August 16, 2016 2 Comments
Today is World Lion Day, a day to celebrate one of the most majestic and revered creatures on Earth. It is also a day to recognize that we need to take action to ensure the African lion population, with fewer than 20,000 lions remaining, has a future in the wild.
In the South Rift Valley of Kenya, lion populations are growing, while elsewhere across the continent, they are in severe decline. The difference is testament to a human-wildlife coexistence approach taken by the Maasai South Rift Association of Landowners (SORALO) out of the Lale’enok Resource Centre.
At the heart of the program is a cadre of local Maasai who are employed as Resource Assessors (RA) to collect and apply ecological information directly relevant to community livelihoods, conservation and development. For example, the Rebuilding the Pride team of RAs monitor lion activity daily through various tracking methods. They share the information with local livestock herders, which enables the herders to make informed decisions on where to graze with minimal chance of conflict with lions.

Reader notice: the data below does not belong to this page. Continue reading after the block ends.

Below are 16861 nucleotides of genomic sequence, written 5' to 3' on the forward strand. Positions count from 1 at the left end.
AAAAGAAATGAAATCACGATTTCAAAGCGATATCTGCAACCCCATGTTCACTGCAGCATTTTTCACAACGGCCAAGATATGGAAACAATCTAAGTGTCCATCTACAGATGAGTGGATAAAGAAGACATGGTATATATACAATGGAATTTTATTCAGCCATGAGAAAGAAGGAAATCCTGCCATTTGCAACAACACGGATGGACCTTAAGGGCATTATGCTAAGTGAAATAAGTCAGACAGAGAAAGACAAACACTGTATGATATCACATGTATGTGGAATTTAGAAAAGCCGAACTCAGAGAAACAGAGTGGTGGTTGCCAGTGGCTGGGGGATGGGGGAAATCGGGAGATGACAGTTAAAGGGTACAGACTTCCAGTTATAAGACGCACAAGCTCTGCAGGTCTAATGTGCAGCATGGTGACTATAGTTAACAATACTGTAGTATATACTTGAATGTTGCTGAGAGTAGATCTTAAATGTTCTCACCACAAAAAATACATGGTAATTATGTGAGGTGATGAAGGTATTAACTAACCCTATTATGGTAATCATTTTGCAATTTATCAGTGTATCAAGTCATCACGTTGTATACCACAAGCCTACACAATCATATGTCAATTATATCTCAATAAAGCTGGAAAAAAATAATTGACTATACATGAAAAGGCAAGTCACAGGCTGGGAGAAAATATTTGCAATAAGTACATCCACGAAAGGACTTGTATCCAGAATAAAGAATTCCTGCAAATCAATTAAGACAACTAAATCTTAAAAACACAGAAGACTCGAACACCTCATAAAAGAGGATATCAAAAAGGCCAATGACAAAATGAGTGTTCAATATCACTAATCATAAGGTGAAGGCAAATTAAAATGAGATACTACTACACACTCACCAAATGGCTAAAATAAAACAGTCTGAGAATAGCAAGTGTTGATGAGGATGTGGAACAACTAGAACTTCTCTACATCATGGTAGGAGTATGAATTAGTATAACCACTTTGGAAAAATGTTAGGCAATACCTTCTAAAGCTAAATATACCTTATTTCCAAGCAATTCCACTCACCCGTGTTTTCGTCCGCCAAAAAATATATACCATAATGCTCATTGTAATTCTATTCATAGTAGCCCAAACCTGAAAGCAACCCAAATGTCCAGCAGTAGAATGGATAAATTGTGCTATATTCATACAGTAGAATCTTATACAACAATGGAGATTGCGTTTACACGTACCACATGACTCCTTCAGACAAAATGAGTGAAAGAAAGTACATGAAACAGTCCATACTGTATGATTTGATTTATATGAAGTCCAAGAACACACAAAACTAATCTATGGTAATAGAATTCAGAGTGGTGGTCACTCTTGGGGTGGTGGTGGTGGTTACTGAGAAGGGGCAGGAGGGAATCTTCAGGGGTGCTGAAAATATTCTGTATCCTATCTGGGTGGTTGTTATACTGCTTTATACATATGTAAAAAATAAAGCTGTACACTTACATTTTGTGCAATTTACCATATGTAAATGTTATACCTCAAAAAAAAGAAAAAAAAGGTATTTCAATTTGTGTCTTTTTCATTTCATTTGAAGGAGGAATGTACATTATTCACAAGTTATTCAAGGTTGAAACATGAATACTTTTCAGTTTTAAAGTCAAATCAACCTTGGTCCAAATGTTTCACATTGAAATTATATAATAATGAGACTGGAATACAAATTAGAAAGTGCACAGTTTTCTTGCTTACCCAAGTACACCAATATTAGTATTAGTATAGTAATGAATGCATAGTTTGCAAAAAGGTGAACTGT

Over the past nine years, the Cincinnati Zoo has supported the growth and innovation of the Centre and its programs. This past year, thanks to a grant through the Association of Zoos and Aquariums Conservation Grants Fund and Disney Conservation Fund, the Zoo supported the training of Resource Assessors to develop new, effective ways to collect and communicate information about human-wildlife coexistence to communities in the South Rift.